“Our goal here is to go into these high schools and say how many certified nurse aides do we need on Maui, how many do we need in Hilo, and then match the supply and demand for those areas so that there’s a very high probability that when these students graduate from high school, there will be a job waiting for them,” he says. “We don’t want to go into an area and just turn out as many students as are interested. That doesn’t do anyone any good.”
Kapi‘olani Community College, which helped to develop curriculum and provided instructors for the first cohort of HPH’s high school medical assistant program, already offers pharmacy technician and community health worker programs at local high schools, says Sally Pestana, health education noncredit program director at KCC. Lisa Radak, dean of KCC’s Health Academic Program, says KCC wants to expand its certificate offerings in high schools, based on industry needs.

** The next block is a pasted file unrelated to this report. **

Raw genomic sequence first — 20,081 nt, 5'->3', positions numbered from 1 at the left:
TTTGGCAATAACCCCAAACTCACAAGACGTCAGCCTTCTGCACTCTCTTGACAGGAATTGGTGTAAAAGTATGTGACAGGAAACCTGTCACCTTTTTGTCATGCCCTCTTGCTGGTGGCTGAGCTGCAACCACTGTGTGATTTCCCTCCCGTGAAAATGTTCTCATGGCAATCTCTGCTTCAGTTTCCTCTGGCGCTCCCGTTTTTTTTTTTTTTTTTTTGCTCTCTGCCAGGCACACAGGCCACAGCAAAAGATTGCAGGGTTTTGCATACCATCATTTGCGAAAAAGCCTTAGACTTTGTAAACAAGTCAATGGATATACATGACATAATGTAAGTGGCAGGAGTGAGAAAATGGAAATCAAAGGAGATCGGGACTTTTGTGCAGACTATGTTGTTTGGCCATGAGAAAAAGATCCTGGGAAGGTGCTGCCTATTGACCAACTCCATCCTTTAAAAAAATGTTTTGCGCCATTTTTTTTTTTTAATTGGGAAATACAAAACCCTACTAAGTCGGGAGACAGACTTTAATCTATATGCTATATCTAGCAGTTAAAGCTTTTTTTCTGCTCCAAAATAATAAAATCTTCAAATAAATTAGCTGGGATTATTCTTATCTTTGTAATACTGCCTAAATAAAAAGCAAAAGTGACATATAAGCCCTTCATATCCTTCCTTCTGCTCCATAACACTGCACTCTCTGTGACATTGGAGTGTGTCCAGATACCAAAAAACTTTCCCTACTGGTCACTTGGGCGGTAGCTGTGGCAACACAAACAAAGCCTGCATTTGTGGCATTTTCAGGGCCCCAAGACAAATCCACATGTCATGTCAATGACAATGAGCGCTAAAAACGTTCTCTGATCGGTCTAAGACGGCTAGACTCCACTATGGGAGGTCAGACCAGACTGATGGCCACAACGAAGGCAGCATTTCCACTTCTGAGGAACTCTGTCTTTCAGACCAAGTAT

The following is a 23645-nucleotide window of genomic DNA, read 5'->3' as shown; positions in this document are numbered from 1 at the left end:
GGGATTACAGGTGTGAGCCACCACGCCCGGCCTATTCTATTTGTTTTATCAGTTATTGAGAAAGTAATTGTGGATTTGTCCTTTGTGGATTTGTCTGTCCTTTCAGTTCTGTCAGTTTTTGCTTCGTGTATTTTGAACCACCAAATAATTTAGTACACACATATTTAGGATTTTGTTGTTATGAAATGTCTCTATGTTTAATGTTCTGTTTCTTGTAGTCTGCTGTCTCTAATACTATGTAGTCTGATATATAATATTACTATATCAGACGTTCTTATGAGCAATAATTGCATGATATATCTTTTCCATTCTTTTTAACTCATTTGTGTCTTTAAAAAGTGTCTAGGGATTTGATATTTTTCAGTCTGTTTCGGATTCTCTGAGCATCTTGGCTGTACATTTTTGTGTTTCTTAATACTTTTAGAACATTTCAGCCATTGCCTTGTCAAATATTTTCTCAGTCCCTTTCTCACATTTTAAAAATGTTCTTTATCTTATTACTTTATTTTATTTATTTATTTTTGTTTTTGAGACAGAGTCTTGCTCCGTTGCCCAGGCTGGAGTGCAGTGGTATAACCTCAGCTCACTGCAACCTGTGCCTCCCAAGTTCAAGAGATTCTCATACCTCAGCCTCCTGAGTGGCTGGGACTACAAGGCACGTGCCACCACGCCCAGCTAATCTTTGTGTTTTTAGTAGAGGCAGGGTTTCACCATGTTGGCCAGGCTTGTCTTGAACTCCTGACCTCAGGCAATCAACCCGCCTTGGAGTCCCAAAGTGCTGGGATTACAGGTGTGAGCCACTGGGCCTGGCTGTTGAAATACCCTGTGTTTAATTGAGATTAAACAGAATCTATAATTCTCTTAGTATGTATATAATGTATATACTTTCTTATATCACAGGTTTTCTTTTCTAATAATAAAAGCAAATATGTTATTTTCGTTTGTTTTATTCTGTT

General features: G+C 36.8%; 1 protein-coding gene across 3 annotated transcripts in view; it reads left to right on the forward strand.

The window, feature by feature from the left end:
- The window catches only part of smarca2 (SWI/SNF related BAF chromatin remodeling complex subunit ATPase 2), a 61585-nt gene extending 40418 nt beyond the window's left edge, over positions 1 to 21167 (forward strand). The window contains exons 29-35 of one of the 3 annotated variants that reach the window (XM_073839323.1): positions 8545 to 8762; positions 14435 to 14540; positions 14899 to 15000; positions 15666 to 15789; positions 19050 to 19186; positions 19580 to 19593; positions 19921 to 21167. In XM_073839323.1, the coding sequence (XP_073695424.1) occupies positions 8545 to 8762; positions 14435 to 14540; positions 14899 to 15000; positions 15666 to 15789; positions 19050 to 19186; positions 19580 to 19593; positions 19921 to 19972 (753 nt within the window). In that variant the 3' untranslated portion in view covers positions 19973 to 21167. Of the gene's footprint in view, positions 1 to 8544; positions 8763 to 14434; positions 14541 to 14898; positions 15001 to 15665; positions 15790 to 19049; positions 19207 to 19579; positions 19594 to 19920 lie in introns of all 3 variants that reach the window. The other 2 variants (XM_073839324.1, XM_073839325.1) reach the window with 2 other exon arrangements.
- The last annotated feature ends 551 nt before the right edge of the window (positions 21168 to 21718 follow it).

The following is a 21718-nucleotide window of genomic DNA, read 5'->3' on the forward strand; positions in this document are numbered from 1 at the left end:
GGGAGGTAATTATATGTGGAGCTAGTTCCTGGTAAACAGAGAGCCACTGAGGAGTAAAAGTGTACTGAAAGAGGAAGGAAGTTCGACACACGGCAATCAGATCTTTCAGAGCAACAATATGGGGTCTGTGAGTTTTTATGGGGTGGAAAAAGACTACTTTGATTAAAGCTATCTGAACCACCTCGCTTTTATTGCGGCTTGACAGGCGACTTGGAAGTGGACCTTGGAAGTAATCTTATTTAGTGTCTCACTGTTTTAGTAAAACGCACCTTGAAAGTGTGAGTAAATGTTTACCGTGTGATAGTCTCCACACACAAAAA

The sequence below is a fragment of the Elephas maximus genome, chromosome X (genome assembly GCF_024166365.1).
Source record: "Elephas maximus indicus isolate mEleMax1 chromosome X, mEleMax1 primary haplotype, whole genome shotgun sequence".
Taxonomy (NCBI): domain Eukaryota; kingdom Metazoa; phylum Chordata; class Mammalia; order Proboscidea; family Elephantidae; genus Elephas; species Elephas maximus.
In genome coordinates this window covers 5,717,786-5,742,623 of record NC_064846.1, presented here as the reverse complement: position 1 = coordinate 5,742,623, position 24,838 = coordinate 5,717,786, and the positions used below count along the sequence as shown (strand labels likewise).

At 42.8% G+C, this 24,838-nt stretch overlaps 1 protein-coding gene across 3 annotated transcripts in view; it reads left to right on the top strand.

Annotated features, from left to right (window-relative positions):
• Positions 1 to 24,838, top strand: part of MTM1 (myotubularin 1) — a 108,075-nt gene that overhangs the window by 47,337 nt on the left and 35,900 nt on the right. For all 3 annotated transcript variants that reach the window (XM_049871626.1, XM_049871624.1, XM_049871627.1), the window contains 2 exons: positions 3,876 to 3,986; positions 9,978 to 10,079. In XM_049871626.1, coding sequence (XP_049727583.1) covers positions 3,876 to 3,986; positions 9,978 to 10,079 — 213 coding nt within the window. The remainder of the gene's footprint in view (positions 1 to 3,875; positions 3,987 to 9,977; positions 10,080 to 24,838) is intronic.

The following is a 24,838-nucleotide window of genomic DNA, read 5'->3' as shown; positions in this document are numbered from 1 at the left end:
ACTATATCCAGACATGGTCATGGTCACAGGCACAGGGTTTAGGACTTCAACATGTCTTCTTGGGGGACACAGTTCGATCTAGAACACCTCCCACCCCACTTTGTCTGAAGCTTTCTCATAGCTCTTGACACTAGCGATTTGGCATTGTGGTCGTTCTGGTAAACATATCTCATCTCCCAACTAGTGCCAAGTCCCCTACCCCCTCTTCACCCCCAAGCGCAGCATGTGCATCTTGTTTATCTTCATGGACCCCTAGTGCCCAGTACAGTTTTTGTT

A partnership between the banking industry and UH community colleges led to the creation of a four-week universal banker training program in 2017. Rich Wacker, president and CEO of American Savings Bank, says the idea was to create a program that would better prepare job candidates as technology changes the way banks serve customers.
The banking industry could have created the program on its own, he says, but thought it would be helpful to collaborate with the community colleges. (The program is not currently active.)
Lui Hokoana, chancellor of UH Maui College, says sometimes industries have such a great need for workers that they do their own training programs. “Which is OK,” he says. “I’m not afraid of people doing training.